Since being sworn in as minister of Crown-Indigenous relations, Marc Miller has vowed to change tack on land claims, release thousands of residential school records and pay $40 billion to settle long-standing child welfare litigation.
The pledges have raised cautious optimism and some serious skepticism. Nation to Nation caught up with the minister outside the House of Commons in Ottawa where he laid out his plan to deliver.
“We’re talking about historical compensation that goes back 30 years,” said Miller on the subject of child welfare. “This is 30 years of failure that is quite costly to repair. But this is the just way to go, and we’re willing to walk that path.”
It was on April 1, 1991 that the Crown established the modern First Nations child-welfare system by releasing its national policy statement known as Directive 20-1. The flawed and racist policy ensured child and family services on reserves and in the Yukon would be chronically underfunded for decades, leaving tens of thousands of families shattered.
The federal government has been fighting and losing a human rights complaint over it for about half that time. The complaint will mark 15 years in February 2022, though confidential negotiations to resolve it before the grim anniversary are creeping closer to settlement.
But Indian Affairs, as the department was known, had been pushing harmful policies for many more years than that. Both the Truth and Reconciliation Commission and the National Inquiry into Missing and Murdered Indigenous Women and Girls (MMIWG) deemed those policies genocidal.
Miller served as Carolyn Bennett’s parliamentary secretary shortly after the department was halved, and he was appointed minister of Indigenous services shortly after.
He moved laterally when Prime Minister Justin Trudeau announced his third cabinet. Residential school document disclosure was one of the first files to land on Miller’s desk.
Speaking on Tk’emlúps te Secwepemc territory, Trudeau claimed that Canada already released all records it possessed. The National Centre for Truth and Reconciliation (NCTR) swiftly denounced the false statement. Miller later announced 12,000 more documents were en route.
“I asked my department to go through what items we had that we were still withholding,” he said. “We fell on a category of documents that were simply unacceptable from the federal government’s perspective to hang on to. That was documents that we were holding back but for consent from a number of Catholic entities.”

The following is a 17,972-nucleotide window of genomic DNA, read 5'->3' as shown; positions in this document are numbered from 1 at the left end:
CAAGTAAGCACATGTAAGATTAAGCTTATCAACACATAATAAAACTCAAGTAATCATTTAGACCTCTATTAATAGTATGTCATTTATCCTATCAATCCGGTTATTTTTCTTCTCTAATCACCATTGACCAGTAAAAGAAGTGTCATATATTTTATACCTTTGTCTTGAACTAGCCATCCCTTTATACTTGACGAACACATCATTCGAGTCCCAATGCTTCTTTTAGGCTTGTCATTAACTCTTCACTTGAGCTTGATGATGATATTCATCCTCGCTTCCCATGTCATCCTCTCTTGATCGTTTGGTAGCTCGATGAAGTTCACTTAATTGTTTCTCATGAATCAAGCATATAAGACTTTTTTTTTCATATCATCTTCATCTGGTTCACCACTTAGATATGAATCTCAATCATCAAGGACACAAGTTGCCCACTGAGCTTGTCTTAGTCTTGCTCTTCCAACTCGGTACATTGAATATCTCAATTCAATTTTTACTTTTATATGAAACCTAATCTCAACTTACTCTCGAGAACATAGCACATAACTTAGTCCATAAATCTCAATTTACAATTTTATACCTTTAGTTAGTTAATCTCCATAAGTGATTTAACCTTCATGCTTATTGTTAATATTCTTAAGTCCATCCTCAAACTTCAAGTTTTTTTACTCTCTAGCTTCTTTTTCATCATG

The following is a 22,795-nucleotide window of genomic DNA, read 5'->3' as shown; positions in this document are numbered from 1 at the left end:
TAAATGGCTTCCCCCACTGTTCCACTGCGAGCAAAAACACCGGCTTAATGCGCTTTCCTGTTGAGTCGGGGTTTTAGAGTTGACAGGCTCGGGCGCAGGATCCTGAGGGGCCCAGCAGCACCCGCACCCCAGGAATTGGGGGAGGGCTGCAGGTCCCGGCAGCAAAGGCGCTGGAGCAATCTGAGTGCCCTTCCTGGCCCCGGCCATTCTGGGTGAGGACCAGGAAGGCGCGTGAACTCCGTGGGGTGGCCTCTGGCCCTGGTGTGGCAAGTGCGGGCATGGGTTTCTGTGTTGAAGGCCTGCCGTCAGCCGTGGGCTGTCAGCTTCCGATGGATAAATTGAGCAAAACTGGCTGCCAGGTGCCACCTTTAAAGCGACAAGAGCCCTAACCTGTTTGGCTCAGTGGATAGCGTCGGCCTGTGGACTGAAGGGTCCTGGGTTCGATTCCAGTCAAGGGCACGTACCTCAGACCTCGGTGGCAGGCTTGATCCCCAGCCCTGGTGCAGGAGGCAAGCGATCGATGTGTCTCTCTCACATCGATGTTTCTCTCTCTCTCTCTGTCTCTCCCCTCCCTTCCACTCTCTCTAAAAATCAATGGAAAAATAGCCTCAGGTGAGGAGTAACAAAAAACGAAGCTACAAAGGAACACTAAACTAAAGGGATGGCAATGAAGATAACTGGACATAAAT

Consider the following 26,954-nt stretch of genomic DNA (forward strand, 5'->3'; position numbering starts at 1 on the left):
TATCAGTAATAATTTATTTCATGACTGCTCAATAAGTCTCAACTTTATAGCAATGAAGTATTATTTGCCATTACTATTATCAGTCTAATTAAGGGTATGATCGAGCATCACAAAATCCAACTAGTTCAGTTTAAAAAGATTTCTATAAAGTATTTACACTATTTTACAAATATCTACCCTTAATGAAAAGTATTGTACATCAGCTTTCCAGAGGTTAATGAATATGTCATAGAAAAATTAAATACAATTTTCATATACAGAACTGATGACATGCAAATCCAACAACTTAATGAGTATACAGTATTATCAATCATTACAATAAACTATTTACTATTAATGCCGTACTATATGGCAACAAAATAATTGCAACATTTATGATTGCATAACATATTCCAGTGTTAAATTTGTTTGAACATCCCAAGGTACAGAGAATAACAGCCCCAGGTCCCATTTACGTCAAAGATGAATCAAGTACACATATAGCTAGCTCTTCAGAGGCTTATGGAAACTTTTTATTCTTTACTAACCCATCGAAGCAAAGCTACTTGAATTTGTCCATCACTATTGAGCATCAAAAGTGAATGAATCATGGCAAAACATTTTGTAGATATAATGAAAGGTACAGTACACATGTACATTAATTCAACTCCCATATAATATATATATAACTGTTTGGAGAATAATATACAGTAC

He also announced an “extensive internal review” to probe for others. Numerous records remain undisclosed because the country’s top court ordered the feds to withhold and eventually destroy them.
As part of the compensation process survivors filed forms recounting horrific and traumatic instances of physical and sexual abuse. The Supreme Court of Canada ruled those files must remain confidential, said Miller. Unless the individual claimant consents to their release, they have to be shredded.
Many found the prospect of destroying that sort of historical evidence concerning. But it’s what the high court ordered, and Miller said his department is weighing its options as the deadline to scrap the files approaches.
“We need to proceed to an area where we are preserving the evidence, but disclosing them is another set of considerations,” he said. “We have to consider not only the confidentiality of the people in question but also the need for closure for victims.
“Canada has invoked those principles too broadly at times, and it’s something I want to review with our legal team.”
Meanwhile, the government took heat for missing its own deadline to fulfill the first recommendation of the MMIWG inquiry, which was to draw up an action plan.
The action plan is in place, but now Indigenous people wait for the implementation plan. While he pointed to billions in the budget, Miller didn’t say how many calls to justice have been completed.
He also raised eyebrows only hours after assuming his new post when he proclaimed, “It’s time to give land back.”
N2N asked him how he plans to do it.
“Often we’ve just offered money where there is not land available, and we’ve been less creative in the work that we’ve been doing,” he said. “It goes squarely into the current mechanisms we have, which is the additions to reserve policies and the process that has been, we have to admit, slow.”
And with 2022 on the horizon the Liberals announced plans to move forward with their law on the UN Declaration on the Rights of Indigenous People, the former Bill C-15. It requires Ottawa to harmonize federal laws with the declaration.
“People should expect this to be messy,” Miller said when asked what those reforms will look like. “There are hundreds and hundreds of laws that need examination.”